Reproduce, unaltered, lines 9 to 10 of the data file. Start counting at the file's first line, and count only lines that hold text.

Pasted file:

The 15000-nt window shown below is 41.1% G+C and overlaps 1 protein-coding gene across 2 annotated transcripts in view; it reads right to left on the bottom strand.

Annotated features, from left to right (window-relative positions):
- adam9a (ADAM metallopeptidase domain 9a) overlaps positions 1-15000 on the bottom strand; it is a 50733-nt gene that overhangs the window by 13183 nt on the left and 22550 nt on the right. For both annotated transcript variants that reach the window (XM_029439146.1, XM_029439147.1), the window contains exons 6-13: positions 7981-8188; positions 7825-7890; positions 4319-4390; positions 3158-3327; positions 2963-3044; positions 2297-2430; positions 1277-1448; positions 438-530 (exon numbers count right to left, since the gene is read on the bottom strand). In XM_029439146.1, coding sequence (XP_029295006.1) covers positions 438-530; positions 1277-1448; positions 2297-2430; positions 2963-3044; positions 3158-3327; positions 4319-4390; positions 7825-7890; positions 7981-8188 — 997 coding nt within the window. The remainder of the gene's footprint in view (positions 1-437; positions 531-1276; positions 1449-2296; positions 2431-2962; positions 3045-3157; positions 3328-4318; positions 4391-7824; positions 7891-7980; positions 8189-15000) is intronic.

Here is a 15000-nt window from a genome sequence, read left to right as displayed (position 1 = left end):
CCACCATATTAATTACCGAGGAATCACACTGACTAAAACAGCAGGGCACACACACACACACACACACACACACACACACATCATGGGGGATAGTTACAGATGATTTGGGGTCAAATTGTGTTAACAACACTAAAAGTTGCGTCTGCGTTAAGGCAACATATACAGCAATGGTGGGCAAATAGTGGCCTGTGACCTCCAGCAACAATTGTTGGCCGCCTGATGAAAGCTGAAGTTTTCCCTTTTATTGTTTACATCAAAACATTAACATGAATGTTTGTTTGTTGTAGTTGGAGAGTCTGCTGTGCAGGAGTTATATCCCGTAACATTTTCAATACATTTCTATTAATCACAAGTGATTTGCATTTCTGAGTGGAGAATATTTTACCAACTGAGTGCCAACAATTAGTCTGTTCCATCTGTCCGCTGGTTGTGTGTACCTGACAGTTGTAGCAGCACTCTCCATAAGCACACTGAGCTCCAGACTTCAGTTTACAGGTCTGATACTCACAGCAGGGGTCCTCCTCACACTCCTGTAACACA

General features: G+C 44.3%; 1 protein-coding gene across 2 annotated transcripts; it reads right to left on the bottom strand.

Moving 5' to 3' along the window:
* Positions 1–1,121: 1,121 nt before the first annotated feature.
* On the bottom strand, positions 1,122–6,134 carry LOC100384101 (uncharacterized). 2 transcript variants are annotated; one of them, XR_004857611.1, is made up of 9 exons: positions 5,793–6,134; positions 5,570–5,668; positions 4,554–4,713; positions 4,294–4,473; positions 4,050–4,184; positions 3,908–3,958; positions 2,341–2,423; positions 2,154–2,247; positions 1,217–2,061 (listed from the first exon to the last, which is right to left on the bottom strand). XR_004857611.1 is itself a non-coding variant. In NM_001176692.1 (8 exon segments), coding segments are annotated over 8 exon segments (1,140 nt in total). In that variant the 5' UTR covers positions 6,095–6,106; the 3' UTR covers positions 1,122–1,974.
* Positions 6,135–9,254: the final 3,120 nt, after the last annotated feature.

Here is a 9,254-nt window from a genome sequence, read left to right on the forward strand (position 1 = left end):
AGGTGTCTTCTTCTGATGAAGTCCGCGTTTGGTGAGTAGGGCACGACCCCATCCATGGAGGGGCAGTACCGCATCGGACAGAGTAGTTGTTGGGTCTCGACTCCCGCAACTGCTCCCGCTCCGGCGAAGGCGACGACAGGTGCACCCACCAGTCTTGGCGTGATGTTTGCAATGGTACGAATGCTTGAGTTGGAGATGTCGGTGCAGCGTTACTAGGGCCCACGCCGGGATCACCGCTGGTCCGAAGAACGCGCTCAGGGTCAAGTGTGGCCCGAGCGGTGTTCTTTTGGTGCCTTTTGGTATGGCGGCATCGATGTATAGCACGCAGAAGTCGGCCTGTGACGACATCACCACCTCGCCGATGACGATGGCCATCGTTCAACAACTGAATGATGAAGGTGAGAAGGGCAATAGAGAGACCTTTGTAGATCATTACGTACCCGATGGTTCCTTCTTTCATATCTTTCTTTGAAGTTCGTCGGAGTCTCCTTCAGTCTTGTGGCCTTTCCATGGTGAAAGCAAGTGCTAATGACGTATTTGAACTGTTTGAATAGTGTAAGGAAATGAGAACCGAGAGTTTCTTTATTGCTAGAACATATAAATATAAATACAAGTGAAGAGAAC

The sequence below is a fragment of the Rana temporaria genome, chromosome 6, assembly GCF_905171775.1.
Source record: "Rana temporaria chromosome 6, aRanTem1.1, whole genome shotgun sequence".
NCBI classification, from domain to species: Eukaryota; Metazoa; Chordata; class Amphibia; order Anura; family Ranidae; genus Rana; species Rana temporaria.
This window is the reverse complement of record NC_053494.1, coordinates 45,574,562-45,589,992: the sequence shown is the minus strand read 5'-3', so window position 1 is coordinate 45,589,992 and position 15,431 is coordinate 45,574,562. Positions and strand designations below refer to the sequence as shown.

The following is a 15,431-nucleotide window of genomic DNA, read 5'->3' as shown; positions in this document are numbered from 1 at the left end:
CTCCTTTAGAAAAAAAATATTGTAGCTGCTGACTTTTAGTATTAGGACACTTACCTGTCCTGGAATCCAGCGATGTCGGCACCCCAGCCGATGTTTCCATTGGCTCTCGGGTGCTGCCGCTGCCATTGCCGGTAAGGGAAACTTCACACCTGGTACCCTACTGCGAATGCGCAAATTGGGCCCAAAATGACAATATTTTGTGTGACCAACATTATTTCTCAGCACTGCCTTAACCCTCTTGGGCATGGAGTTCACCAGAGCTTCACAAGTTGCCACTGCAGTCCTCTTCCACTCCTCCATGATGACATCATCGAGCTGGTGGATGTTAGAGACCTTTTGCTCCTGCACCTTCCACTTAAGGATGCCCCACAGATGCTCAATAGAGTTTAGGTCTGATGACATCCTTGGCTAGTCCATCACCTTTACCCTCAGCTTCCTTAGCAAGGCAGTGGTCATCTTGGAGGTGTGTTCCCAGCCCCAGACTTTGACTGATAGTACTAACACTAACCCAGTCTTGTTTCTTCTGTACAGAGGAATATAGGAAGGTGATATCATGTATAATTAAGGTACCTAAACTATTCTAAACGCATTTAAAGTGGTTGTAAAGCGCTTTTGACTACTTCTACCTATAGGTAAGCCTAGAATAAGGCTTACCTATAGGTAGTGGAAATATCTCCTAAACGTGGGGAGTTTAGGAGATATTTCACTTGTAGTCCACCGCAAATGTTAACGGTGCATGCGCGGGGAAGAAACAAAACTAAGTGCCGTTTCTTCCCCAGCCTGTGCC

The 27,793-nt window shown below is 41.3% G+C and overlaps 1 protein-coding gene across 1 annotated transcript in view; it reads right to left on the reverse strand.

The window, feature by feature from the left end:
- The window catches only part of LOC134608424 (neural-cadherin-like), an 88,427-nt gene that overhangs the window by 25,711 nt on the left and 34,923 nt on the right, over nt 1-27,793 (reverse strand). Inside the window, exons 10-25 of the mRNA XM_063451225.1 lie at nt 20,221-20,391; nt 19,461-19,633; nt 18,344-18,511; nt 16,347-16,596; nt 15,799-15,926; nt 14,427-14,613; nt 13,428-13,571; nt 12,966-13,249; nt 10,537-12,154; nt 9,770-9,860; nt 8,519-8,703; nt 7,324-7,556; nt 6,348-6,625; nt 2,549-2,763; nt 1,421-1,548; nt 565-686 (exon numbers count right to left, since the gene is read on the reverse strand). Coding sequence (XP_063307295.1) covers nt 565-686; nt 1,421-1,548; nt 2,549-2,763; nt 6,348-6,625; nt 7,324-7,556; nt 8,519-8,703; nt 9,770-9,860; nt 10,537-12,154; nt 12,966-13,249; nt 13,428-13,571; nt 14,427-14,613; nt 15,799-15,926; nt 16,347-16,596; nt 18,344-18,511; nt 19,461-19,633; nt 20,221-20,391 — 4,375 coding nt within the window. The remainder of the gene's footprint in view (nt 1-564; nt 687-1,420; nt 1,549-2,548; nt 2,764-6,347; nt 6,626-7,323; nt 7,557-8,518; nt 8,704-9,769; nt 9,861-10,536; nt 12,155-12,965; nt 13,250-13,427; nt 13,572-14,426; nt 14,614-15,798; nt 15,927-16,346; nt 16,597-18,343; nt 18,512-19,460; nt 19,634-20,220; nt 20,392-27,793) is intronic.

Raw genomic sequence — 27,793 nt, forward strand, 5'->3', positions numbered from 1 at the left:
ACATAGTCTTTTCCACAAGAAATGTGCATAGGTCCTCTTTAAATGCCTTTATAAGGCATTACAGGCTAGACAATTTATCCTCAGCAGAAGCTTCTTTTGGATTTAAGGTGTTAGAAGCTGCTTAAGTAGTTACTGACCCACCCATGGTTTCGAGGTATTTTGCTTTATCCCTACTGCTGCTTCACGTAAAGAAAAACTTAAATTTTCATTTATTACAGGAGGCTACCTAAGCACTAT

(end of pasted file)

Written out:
* On the bottom strand, positions 1,122–6,134 carry LOC100384101 (uncharacterized). 2 transcript variants are annotated; one of them, XR_004857611.1, is made up of 9 exons: positions 5,793–6,134; positions 5,570–5,668; positions 4,554–4,713; positions 4,294–4,473; positions 4,050–4,184; positions 3,908–3,958; positions 2,341–2,423; positions 2,154–2,247; positions 1,217–2,061 (listed from the first exon to the last, which is right to left on the bottom strand). XR_004857611.1 is itself a non-coding variant. In NM_001176692.1 (8 exon segments), coding segments are annotated over 8 exon segments (1,140 nt in total). In that variant the 5' UTR covers positions 6,095–6,106; the 3' UTR covers positions 1,122–1,974.
* Positions 6,135–9,254: the final 3,120 nt, after the last annotated feature.